So, you’ve decided you want to move to Canada and you’re starting your job hunt. It’s the land of opportunity, with a need for over a million new arrivals – but will you be better off than in the UK? We’ve done some number-crunching to compare average wages in Canada and the UK, taxes on these wages and the cost of living.
Step 1: Canada vs. UK wages
The average wages in Canada on an hourly basis are around $27.70. Average management pay was around $40 and health occupations were just under $32 per hour. They varied across Canada, with Alberta the best paid. The eastern provinces were worst paid. In the UK, the average hourly wage was £13.69 at the beginning of 2017, some 18% less.
Alberta has the highest average wages in Canada and the eastern provinces the lowest.
Most people who are granted entry to work in Canada, however, are in higher level jobs with several years’ experience, so how do these compare?
Comparing figures is only half the story – the constantly moving exchange markets mean that you don’t know for certain what your money will get you unless you secure a fixed exchange rate. Find out more in the free Property Buyer’s Guide to Currency.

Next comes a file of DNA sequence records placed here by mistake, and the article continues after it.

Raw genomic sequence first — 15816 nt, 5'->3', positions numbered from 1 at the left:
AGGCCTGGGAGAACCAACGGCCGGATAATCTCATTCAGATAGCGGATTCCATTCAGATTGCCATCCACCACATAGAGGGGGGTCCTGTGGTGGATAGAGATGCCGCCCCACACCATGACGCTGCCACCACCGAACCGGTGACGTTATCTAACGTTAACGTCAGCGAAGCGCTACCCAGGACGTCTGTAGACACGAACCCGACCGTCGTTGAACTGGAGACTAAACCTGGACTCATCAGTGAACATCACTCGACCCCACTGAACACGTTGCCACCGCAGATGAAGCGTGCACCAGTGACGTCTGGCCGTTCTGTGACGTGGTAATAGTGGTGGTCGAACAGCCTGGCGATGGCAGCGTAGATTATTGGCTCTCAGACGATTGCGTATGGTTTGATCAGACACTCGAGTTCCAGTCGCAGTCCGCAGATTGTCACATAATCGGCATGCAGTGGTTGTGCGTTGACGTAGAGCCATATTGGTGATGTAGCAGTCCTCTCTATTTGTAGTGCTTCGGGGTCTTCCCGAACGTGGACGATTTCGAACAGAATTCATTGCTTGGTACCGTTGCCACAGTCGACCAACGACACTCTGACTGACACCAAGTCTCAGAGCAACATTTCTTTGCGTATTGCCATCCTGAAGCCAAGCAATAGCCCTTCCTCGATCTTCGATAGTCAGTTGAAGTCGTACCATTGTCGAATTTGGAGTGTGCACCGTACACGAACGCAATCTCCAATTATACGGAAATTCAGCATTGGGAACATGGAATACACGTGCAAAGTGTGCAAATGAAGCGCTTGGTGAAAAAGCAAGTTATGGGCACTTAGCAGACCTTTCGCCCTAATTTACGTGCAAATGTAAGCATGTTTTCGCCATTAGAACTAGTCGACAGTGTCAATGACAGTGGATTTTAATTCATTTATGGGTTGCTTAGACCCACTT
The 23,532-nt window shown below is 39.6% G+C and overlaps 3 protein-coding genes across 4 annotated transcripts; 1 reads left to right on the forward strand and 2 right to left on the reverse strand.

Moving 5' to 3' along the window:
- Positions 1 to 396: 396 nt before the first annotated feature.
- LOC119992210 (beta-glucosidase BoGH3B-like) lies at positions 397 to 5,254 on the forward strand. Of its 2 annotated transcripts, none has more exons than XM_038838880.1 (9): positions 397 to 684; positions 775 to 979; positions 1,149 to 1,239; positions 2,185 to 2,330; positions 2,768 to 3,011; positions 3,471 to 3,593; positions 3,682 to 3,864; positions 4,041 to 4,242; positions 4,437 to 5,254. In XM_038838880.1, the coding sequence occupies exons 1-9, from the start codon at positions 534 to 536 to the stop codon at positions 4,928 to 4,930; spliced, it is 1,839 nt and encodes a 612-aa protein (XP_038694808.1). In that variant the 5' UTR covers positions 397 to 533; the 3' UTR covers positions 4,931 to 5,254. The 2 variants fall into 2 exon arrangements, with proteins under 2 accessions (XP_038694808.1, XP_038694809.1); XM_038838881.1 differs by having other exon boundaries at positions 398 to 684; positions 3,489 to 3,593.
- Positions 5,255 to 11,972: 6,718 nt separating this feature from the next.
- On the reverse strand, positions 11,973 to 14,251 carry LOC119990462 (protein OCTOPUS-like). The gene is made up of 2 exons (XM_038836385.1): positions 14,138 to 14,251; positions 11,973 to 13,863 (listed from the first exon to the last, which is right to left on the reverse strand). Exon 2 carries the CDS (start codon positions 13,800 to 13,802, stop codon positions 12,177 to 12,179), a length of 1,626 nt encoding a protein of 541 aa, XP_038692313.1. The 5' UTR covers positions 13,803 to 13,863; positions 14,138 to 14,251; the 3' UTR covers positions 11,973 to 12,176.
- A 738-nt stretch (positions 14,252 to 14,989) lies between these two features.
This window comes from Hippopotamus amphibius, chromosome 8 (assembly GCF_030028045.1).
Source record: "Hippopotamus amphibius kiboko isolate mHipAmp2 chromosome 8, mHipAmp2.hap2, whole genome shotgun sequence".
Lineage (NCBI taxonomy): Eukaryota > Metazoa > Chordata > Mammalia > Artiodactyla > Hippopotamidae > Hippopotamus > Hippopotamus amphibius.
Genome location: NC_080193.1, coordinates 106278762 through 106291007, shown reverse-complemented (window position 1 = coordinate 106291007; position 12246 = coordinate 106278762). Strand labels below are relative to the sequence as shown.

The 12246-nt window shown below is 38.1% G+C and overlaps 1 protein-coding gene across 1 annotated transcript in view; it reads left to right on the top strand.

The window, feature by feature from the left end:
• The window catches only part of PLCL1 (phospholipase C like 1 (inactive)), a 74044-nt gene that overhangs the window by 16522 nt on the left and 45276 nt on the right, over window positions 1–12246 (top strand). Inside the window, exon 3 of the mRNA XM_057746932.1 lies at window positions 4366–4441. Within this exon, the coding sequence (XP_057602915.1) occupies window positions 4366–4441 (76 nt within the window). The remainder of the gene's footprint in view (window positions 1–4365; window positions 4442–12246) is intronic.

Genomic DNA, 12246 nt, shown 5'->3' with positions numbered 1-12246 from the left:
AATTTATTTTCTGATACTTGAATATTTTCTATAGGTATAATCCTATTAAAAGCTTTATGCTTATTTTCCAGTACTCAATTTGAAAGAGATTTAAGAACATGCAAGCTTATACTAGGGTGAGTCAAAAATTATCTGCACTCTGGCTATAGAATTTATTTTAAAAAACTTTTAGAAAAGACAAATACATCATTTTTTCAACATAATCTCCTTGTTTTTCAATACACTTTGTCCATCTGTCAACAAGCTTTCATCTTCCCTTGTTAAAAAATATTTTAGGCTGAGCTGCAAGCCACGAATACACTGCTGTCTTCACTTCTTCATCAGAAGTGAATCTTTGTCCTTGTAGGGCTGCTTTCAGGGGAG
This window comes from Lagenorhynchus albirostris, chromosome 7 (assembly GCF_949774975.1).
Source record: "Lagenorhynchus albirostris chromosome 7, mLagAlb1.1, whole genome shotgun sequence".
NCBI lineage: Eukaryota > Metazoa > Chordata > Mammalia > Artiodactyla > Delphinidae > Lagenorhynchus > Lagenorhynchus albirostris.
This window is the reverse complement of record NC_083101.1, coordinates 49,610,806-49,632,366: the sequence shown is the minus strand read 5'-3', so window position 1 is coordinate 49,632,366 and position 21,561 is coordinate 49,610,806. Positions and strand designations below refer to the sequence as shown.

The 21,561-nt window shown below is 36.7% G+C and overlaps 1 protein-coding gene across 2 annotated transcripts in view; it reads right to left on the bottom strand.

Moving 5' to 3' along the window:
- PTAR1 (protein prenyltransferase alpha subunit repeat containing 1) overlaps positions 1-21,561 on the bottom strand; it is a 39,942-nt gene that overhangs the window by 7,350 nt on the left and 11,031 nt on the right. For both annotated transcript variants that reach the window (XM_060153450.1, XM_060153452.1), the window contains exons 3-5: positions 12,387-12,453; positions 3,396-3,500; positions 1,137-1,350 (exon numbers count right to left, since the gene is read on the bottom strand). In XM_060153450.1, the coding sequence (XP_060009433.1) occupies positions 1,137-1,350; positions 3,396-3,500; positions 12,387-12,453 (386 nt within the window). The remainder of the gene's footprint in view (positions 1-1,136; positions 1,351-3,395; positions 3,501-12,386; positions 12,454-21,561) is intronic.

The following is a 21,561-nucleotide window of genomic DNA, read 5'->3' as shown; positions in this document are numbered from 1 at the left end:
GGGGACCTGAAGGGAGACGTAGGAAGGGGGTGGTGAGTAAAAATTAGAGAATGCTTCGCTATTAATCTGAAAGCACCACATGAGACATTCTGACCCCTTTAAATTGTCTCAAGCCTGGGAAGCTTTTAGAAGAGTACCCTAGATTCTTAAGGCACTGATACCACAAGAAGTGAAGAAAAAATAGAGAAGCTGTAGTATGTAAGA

|Occupation||Salary Canada||Salary UK||Canada + or – %|
The table clearly demonstrates that professional and managerial salaries are higher in Canada too. The average salary in Canada is 12% higher than in the UK, and average salaries in key roles are higher across the board, with few exceptions.
Step 2: Tax on average wages, Canada vs. UK
According to the OECD, as a percentage of GDP total tax take in Canada is nearly 40% while in the UK it is below 35%. You can see this in the taxes on an individual’s salary below. However, despite contributing more in tax, pensions and healthcare insurance combined in Canada, you are still more than £1,600 better off in Canada than in the UK, based on average wages and the current exchange rate.
|Tax (Fed and provincial)||$7,509||£3,218|
|Take home pay||$39,374 (approx £30,115)||£22,050|
Step 3: Cost of living, Canada vs. UK
While you are earning more money for the same job in Canada even after the higher tax, does that actually increase your buying power? If prices are higher in Canada then even your higher average wages in Canada wouldn’t help. The good news, if you are going there, is that the cost of living – according to Numbeo, the largest collection of cost of living data for destinations around the world – is also lower in Canada. Some items are more expensive, including grocery prices, but rent and accommodation is almost 10% cheaper and consumer prices in general are 1.5% cheaper.
There aren’t just fantastic average wages in Canada – residents also enjoy the world’s best healthcare. Find out how to access it in our Guide to Healthcare Abroad.
Conclusion: you’re better off in Canada!
A combination of higher wages and lower living costs in Canada compared to the UK offsets the higher tax rates, offering significantly better purchasing power. Given that the higher tax should itself provide better infrastructure and standards of living via government spending, that is another win.